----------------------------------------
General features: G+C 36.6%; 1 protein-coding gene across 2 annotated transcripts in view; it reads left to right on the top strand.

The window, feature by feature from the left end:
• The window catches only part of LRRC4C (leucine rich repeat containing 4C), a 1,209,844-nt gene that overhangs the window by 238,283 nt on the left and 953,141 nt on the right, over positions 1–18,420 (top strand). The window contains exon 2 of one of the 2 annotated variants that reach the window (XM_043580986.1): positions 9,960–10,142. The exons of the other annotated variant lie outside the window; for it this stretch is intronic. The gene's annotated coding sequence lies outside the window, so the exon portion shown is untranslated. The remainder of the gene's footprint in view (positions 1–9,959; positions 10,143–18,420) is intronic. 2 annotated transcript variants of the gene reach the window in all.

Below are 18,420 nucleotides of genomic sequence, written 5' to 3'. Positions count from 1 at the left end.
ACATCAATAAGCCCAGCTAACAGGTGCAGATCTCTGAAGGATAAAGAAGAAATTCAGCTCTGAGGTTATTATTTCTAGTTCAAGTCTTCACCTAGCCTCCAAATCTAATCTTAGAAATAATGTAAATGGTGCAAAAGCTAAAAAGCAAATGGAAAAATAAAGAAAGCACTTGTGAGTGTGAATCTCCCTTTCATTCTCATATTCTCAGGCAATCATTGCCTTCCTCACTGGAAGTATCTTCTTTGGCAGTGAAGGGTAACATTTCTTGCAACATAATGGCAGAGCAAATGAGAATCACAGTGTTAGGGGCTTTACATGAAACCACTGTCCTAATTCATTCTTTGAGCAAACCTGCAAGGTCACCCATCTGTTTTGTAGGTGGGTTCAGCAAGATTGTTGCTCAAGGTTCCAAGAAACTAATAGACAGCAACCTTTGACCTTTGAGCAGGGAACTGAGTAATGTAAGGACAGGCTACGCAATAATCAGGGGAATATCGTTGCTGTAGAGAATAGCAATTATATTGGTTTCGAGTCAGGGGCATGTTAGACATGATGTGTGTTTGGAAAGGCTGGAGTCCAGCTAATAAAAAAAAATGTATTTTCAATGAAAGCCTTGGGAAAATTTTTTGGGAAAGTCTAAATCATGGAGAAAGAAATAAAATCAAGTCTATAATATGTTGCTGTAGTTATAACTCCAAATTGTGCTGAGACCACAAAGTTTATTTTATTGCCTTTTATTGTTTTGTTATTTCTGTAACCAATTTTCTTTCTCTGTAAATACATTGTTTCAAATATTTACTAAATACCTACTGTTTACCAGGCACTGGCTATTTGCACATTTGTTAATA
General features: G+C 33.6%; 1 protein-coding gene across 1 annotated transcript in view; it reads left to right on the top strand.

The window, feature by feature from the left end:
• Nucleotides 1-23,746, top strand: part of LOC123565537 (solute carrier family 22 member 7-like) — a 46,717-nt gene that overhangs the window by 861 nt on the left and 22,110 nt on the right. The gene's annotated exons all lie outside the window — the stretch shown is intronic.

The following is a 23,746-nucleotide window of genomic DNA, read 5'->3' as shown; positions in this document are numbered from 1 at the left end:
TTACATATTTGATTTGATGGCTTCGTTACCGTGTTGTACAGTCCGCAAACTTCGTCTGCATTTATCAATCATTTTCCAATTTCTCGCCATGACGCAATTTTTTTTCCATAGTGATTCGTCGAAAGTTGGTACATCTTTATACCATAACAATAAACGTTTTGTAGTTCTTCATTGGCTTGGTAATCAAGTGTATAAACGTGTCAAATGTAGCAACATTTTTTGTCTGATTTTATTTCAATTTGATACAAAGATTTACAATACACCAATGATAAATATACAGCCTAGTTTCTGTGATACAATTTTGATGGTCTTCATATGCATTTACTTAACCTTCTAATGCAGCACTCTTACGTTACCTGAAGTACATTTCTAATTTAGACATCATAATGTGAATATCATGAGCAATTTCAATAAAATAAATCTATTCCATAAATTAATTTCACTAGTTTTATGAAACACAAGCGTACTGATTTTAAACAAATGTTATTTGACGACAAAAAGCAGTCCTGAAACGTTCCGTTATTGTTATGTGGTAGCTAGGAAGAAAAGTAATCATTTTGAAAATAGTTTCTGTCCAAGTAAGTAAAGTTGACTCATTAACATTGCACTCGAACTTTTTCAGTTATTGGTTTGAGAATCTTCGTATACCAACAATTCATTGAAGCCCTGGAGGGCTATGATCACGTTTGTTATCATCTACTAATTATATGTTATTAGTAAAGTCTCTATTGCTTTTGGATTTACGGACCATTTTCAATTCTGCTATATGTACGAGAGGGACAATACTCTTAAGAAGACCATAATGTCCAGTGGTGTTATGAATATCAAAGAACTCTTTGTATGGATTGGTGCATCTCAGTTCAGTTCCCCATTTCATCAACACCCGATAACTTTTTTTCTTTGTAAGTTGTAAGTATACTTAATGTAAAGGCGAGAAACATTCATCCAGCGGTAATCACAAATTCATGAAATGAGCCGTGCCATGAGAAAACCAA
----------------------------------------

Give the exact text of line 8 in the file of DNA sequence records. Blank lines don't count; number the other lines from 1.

• Nucleotides 1-23,746, top strand: part of LOC123565537 (solute carrier family 22 member 7-like) — a 46,717-nt gene that overhangs the window by 861 nt on the left and 22,110 nt on the right. The gene's annotated exons all lie outside the window — the stretch shown is intronic.